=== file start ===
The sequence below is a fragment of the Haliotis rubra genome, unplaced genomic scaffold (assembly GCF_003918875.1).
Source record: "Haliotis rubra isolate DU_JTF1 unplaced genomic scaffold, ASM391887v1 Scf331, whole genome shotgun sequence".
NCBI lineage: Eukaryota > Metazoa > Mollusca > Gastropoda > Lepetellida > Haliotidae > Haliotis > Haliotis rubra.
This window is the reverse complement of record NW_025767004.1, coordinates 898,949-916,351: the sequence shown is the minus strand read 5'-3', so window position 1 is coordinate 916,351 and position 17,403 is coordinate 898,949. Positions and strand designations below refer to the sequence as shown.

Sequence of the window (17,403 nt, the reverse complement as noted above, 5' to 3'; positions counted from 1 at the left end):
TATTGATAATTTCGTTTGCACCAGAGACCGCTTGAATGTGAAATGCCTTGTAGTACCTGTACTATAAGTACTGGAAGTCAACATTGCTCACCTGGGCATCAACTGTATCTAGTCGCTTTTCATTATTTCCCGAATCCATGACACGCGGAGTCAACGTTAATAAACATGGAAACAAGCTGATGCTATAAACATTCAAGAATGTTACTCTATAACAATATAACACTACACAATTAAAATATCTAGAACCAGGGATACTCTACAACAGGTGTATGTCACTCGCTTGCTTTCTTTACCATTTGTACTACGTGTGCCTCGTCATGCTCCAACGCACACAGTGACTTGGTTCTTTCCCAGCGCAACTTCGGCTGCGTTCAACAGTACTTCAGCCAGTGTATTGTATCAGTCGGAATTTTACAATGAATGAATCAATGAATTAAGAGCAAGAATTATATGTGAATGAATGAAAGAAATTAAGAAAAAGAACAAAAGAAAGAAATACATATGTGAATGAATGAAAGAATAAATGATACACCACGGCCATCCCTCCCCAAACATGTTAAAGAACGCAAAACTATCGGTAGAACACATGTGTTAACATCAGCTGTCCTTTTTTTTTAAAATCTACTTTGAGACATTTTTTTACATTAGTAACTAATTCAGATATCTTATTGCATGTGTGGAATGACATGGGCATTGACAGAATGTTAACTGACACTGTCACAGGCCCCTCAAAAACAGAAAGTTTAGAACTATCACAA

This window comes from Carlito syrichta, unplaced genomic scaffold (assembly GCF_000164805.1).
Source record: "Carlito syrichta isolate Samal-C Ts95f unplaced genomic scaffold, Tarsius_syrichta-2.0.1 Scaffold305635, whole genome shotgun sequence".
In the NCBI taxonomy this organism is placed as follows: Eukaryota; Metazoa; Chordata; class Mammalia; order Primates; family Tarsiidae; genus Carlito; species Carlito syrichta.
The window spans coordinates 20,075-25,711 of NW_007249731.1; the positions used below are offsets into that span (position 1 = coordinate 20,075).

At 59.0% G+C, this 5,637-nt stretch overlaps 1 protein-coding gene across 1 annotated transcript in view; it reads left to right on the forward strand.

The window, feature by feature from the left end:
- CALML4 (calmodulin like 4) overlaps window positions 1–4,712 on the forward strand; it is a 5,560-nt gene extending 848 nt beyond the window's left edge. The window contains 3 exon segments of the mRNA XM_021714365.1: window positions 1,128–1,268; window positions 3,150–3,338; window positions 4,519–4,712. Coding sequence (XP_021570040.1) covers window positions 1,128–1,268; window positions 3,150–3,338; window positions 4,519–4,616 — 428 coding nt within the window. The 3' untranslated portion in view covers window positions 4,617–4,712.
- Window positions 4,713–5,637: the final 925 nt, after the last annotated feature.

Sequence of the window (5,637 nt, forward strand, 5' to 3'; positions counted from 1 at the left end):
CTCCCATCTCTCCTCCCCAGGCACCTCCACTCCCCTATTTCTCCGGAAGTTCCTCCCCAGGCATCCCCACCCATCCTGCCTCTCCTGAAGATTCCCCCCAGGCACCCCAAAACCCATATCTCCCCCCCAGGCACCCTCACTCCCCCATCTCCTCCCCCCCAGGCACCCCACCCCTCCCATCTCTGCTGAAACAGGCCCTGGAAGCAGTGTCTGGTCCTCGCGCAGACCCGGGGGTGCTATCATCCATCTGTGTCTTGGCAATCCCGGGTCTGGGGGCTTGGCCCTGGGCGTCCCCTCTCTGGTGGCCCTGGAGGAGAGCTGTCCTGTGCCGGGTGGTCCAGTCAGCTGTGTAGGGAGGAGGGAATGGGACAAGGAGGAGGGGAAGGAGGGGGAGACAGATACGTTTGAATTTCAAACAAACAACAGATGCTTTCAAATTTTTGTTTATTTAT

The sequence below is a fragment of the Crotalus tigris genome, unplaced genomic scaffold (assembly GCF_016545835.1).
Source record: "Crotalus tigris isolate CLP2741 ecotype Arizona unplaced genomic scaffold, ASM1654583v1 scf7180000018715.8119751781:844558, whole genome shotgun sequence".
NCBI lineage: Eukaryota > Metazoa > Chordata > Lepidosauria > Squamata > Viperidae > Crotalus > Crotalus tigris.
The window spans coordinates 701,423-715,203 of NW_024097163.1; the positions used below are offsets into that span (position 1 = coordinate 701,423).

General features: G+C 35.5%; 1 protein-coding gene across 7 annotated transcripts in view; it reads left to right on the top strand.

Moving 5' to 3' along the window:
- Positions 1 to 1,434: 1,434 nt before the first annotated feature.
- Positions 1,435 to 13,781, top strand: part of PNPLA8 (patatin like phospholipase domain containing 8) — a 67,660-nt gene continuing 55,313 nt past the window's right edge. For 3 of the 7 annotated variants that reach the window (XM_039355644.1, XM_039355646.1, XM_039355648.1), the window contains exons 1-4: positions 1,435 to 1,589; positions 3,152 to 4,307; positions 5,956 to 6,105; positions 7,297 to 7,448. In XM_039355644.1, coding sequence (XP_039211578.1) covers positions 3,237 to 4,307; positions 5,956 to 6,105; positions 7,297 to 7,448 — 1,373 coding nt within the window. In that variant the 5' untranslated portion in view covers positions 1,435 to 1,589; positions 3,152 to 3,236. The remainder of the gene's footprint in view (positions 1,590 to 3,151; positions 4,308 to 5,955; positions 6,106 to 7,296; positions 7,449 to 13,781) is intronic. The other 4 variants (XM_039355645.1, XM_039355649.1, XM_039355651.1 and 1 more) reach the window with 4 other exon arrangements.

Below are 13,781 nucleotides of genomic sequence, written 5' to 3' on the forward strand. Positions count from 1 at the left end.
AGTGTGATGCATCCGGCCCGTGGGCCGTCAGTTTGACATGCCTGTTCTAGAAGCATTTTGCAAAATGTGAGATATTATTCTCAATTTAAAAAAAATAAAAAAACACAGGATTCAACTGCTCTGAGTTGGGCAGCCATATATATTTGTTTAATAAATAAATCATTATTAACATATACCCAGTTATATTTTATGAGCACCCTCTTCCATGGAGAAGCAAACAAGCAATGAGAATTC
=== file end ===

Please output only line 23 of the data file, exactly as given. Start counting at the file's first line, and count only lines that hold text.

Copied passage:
- Positions 1 to 1,434: 1,434 nt before the first annotated feature.